To commemorate the virtues of a departed friend, which I now do by command of the College, is a task both pleasing and painful. In this mixed emotion of pleasure and pain, you will all sympathize with me on the present occasion: for the subject of this memoir was the meritorious friend and companion of us all; one whom we looked to for pleasure and instruction; whose welcome voice was often heard in this hall, and never without sincere respect; whose friendly and benevolent demeanor won more and more our esteem and love.
Dr. Isaac Parrish was distinguished and favored by the merits of his ancestors. His great-great-grandfather was John Parrish, a native of England and of Dutch extraction. He commanded a merchant vessel trading to the Chesapeake, and was afterwards made surveyor-general of Maryland. He became possessed of considerable tracts of land, on a part of which some of his descendants now reside.
His great-grandfather, whose name was also John, died in possession of a landed estate on which a portion of the city of Baltimore is now built; but it was lost to his family by his generosity in the perilous friendship of indorsing.
Isaac Parrish, his grandfather, settled in Philadelphia, where he raised a numerous family, and retired from business in the decline of life with a respectable competence. He and his wife were eminent members of the society of Friends, and held important stations in the government of the Church. The following notice of this exemplary pair, I quote on account of its beauty as well as its propriety and authority, from the memoir of their son, Dr. Joseph Parrish, written by the President of this College. —"The reward of a virtuous life," says Dr. Wood, "has seldom been more happily exemplified than in the old age of this venerable couple. They lived sixty-six years together and died within a very short period of each other at a very advanced age. Their last years were cheered by the affectionate attentions of their few remaining children. They who enjoyed the familiar intimacy of Dr. Joseph Parrish, cannot but vividly remember his beautiful deportment towards his aged parents. The youngest of eleven children, he was their joy and consolation through life; in youth obedient, in manhood affectionate and attentive; when the weakness of old age came upon them, all that was tender and respectful; so that when he closed the eyes of his venerable father, he could say with sincerity, that he was not conscious of having ever offended him."
The father of our departed friend was Dr. Joseph Parrish, the affectionate and pious son, a part of whose eulogy we have just read; a man too well known to require further notice, his character being engraved in the hearts of us all. His mother was Susanna Cox, daughter of John Cox, near Burlington, New Jersey, a very respectable preacher in the society of Friends, long and extensively known as one of their leading members. Of her, it is only necessary to say, that she was in all respects worthy of such a husband. She was the mother of eleven children, nine of whom are living— all enjoying very fully the comforts of life, and the good esteem of their neighbors, as also of a very extensive and numerous acquaintance.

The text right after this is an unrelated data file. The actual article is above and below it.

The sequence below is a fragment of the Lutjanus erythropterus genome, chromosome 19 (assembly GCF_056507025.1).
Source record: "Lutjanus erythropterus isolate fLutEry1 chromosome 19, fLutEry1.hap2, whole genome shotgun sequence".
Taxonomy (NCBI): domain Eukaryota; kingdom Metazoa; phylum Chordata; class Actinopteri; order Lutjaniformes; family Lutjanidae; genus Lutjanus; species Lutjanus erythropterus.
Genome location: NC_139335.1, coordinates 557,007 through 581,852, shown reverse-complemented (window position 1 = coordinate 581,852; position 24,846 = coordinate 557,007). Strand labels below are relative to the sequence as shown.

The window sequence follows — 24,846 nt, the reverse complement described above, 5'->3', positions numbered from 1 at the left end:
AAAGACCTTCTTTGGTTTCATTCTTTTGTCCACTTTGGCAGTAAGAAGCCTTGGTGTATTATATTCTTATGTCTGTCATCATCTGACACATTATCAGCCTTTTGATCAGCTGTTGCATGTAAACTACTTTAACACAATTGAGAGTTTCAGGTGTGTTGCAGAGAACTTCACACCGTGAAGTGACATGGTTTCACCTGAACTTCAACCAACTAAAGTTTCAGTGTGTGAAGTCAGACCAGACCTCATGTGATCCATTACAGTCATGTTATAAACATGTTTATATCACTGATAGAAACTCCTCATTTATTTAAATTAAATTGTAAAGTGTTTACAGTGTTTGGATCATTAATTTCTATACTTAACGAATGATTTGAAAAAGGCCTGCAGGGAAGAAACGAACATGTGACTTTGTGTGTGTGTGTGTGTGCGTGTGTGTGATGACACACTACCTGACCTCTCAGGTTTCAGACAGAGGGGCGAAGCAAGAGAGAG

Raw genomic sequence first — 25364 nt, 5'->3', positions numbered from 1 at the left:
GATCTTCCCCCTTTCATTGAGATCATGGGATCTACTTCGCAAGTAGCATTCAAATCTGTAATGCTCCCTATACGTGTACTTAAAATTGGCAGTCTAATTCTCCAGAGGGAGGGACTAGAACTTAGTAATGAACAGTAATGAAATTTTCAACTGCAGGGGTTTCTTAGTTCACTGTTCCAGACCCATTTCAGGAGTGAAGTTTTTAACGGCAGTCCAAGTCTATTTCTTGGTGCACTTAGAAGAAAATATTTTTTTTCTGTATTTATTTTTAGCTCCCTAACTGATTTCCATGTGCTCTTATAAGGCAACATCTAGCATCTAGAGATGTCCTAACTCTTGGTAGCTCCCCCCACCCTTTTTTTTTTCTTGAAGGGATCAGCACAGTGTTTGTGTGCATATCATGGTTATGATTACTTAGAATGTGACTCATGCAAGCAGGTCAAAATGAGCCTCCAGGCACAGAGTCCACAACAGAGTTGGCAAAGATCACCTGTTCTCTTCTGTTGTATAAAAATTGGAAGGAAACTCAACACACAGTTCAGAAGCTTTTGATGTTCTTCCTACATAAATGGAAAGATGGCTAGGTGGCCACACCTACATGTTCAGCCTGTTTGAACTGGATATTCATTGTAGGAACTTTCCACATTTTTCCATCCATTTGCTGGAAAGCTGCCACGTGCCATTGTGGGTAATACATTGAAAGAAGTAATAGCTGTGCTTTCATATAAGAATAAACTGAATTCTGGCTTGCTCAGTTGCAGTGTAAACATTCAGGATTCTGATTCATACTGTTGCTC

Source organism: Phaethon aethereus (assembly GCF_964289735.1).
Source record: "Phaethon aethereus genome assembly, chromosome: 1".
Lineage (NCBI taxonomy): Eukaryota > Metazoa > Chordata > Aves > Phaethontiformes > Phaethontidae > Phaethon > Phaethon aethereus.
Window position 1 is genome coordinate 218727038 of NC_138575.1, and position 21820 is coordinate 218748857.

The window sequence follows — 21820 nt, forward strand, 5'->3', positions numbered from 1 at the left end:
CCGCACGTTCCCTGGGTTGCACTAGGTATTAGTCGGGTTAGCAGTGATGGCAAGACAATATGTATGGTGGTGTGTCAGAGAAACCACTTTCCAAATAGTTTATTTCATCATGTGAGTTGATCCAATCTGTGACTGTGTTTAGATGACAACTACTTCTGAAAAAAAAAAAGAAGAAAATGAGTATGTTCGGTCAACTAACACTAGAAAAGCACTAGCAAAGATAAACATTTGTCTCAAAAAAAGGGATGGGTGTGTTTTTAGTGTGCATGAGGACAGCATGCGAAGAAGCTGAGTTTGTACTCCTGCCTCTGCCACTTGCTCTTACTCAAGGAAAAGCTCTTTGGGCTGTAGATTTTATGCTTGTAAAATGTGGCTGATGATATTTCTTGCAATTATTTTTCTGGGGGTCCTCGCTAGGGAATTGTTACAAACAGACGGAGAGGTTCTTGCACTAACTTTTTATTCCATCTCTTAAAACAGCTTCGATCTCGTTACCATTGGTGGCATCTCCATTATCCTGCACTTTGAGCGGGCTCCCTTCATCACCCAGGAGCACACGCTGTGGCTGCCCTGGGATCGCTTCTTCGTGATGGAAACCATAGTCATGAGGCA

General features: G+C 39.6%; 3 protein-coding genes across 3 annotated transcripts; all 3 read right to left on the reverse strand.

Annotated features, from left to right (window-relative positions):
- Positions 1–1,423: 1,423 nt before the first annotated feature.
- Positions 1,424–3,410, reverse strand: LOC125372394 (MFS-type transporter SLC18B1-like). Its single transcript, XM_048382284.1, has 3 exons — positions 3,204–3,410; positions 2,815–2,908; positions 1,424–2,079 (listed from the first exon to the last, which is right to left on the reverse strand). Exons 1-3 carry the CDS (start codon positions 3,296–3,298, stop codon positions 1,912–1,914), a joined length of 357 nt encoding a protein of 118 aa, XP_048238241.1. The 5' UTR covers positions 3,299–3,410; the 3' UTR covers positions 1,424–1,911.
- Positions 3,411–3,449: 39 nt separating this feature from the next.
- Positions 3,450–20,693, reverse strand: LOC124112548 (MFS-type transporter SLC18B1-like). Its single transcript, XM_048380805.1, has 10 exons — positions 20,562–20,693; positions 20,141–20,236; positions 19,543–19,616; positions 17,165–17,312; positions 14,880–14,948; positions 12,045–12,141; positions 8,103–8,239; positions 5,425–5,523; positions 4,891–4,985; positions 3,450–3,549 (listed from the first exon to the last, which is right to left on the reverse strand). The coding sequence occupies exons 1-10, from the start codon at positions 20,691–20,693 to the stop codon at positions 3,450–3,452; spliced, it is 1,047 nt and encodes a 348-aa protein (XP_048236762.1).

Such, then, were the parents and the grand-parents of Isaac Parrish; and of this ancestry, all who knew him must acknowledge he was a worthy descendant; precisely such as they, in the ardor of their hopes, could have wished him to be.
He was the second child, and was born March 19, 1811. His education was begun in the schools which were under the sole government of the Friends; and he spent several years in their well-known classical academy, where his father had imbibed the rudiments of Latin, as well as Drs. James and Wistar, Physick and Dorsey. Having attained a sufficiency of Greek and Latin, he was transferred to the private boarding-school of John Gummere, in Burlington, New Jersey, a seminary of great and deserved reputation, particularly for mathematics, astronomy, chemistry, and natural philosophy. In Mr. Gummere, he had a shining example of all that is good and amiable in the human character, as also a teacher of profound wisdom and learning. The present writer had the honor of his acquaintance, and he now finds pleasure in quoting from his excellent biographer, Wm. J. Allinson—"That he had pupils from nearly all the States of this Union, as well as from some of the West India Islands, who have gone forth into the world enriched and ennobled by his wisdom and his counsels. Many of them had been for numerous successive years far from their kindred, regarding him as a kind and faithful parent; and such was the filial confidence he uniformly inspired, that it may well be doubted, whether there were any among all his disciples in whom love for him did not amount to a principle."
The little Parrish was here a distinguished favorite among his schoolmates, being naturally cheerful and happy, ever ready to indulge in the innocent sports of childhood. He excelled in the useful art of swimming, which was so much practised and so highly commended by Franklin; and, like his father, he delighted in skating, thus wisely mixing, as the philosophic poet says, the pleasing with the useful.